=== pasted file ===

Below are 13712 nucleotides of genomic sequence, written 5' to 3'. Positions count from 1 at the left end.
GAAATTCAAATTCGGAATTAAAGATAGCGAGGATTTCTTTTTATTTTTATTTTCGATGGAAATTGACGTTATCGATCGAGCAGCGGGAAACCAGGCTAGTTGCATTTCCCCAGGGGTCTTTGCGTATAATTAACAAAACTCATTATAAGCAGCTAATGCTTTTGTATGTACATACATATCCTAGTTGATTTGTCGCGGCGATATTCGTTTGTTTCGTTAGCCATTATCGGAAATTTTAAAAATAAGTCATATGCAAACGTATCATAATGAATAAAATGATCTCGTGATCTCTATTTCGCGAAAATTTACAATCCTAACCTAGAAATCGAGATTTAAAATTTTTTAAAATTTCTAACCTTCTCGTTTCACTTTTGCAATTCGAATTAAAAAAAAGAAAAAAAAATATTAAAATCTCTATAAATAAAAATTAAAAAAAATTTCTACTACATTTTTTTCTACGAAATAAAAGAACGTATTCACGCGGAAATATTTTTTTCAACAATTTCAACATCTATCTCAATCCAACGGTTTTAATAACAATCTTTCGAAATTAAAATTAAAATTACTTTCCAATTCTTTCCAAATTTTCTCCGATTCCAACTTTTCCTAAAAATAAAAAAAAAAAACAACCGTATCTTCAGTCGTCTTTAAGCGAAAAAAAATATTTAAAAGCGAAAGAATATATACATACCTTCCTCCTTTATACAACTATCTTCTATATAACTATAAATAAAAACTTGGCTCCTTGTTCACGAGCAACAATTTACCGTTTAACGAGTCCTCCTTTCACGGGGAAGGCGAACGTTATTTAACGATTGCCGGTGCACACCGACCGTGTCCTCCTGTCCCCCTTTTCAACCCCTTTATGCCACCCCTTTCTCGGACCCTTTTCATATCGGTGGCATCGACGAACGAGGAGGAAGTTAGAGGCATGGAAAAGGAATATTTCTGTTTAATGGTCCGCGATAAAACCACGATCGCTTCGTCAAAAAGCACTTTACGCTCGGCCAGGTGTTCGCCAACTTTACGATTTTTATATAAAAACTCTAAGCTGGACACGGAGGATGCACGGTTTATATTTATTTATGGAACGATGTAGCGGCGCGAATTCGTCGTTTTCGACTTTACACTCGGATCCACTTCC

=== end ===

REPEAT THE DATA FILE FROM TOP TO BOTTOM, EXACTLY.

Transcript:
Below are 13712 nucleotides of genomic sequence, written 5' to 3'. Positions count from 1 at the left end.
GAAATTCAAATTCGGAATTAAAGATAGCGAGGATTTCTTTTTATTTTTATTTTCGATGGAAATTGACGTTATCGATCGAGCAGCGGGAAACCAGGCTAGTTGCATTTCCCCAGGGGTCTTTGCGTATAATTAACAAAACTCATTATAAGCAGCTAATGCTTTTGTATGTACATACATATCCTAGTTGATTTGTCGCGGCGATATTCGTTTGTTTCGTTAGCCATTATCGGAAATTTTAAAAATAAGTCATATGCAAACGTATCATAATGAATAAAATGATCTCGTGATCTCTATTTCGCGAAAATTTACAATCCTAACCTAGAAATCGAGATTTAAAATTTTTTAAAATTTCTAACCTTCTCGTTTCACTTTTGCAATTCGAATTAAAAAAAAGAAAAAAAAATATTAAAATCTCTATAAATAAAAATTAAAAAAAATTTCTACTACATTTTTTTCTACGAAATAAAAGAACGTATTCACGCGGAAATATTTTTTTCAACAATTTCAACATCTATCTCAATCCAACGGTTTTAATAACAATCTTTCGAAATTAAAATTAAAATTACTTTCCAATTCTTTCCAAATTTTCTCCGATTCCAACTTTTCCTAAAAATAAAAAAAAAAAACAACCGTATCTTCAGTCGTCTTTAAGCGAAAAAAAATATTTAAAAGCGAAAGAATATATACATACCTTCCTCCTTTATACAACTATCTTCTATATAACTATAAATAAAAACTTGGCTCCTTGTTCACGAGCAACAATTTACCGTTTAACGAGTCCTCCTTTCACGGGGAAGGCGAACGTTATTTAACGATTGCCGGTGCACACCGACCGTGTCCTCCTGTCCCCCTTTTCAACCCCTTTATGCCACCCCTTTCTCGGACCCTTTTCATATCGGTGGCATCGACGAACGAGGAGGAAGTTAGAGGCATGGAAAAGGAATATTTCTGTTTAATGGTCCGCGATAAAACCACGATCGCTTCGTCAAAAAGCACTTTACGCTCGGCCAGGTGTTCGCCAACTTTACGATTTTTATATAAAAACTCTAAGCTGGACACGGAGGATGCACGGTTTATATTTATTTATGGAACGATGTAGCGGCGCGAATTCGTCGTTTTCGACTTTACACTCGGATCCACTTCC